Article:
Banking during the COVID-19 pandemic has been an exercise in nimbleness and flexibility. Financial institutions have persevered to adapt their everyday functions to the world of social distancing—in many cases launch new programs in record time.
That’s especially true for FIs involved in small business and mortgage lending. From the Paycheck Protection Program (PPP) to mortgage forbearance, FIs have scrambled to adjust to new rules and help customers obtain much-needed funding.
Vendors Need to Keep Pace with Change
While some FIs go it alone, many rely on third-party vendors to provide these lending services. Those FIs need their vendors to be able to keep pace, adapting quickly to regulatory changes and the needs of the FI. It’s a departure from the typical blueprint for change where regulation comes slowly with plenty of advance notice and changes to lending programs are carefully evaluated over a period of time.
Just consider the Coronavirus Aid, Relief, and Economic Security Act (more commonly known as the CARES Act) which Congress passed in March. In one of the lesser-known provisions, the CARES Act altered Reg V and dispute responses. The law gives lenders 45 days to research dispute responses instead of the usual 30.
When lenders research disputes, they typically consult vendor lists of reported disputes. It’s important these vendors adjust their systems, if needed, to ensure dispute information is available for 45 days. If dispute information disappears off the system after just 30 days, FIs won’t have access to correct data and could end up with a compliance violation.
Meanwhile, third-party underwriters and loan processing systems need the flexibility to add new, compliant products like PPP or specialty loan products related to mortgage lending. Appraisers and title companies may also need to make adjustments.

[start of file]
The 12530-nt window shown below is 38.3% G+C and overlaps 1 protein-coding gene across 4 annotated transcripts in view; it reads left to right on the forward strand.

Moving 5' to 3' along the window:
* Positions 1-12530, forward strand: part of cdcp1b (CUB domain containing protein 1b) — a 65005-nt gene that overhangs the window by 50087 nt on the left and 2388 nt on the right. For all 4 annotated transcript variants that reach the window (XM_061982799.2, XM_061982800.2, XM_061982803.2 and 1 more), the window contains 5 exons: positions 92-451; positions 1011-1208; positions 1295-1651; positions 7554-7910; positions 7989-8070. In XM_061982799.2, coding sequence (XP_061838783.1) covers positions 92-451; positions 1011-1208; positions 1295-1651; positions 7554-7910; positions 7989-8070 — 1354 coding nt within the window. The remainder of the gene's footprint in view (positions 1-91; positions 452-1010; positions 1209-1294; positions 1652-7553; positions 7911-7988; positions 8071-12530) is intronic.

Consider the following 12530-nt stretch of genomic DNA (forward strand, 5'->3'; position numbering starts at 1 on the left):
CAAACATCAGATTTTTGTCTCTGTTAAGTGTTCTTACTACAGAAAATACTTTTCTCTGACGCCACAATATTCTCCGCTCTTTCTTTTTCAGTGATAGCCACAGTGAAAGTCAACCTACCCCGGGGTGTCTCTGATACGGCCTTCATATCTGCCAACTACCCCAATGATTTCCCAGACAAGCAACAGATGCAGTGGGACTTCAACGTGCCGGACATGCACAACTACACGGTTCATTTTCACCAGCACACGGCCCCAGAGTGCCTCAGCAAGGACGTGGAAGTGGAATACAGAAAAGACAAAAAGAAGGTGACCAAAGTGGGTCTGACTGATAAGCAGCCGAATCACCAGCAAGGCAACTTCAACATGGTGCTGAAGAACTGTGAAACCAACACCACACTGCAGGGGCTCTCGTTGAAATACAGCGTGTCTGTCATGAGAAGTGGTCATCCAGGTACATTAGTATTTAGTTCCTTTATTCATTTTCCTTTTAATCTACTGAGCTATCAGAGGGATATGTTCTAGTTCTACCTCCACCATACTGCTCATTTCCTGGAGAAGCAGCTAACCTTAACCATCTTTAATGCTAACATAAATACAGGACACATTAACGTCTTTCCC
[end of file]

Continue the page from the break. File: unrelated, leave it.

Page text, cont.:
Contracts & SLAs as a Risk Management Control
How does a FI guarantee that its vendors will keep pace with new regulations and provide updates to support emergency initiatives?
The answer lies in the vendor agreement.
Vendor agreements, including the service-level agreement, should clearly define roles, expectations, and timeframes.
For example: What does it mean to be compliant with laws and regulations? Don’t just say you expect the vendor to be compliant. Define what it means to be compliant and specify how that is measured. Is there an expected timeframe for compliance? Are there provisions for fast adoption in situations with a short turn around? If non-compliance isn’t an option for your institution, it can’t be an option for your vendor either.
The same goes for system changes. Your FI might never have envisioned a situation where a new program had to quickly launch or substantial changes had to be made in a short timeframe. In future contracts, it should be addressed.
Crisis management is hard enough without cajoling a vendor into supporting your efforts. Make sure your contract and SLA is designed to ensure prompt compliance with regulatory changes and the ability to make quick adjustments if necessary.
To learn more about the regulatory challenges presented by COVID-19, join us for our webinar Fair Lending & COVID-19: Strategies for Maintaining Fair Lending Compliance on Wednesday, May 13, at 2 p.m. CT.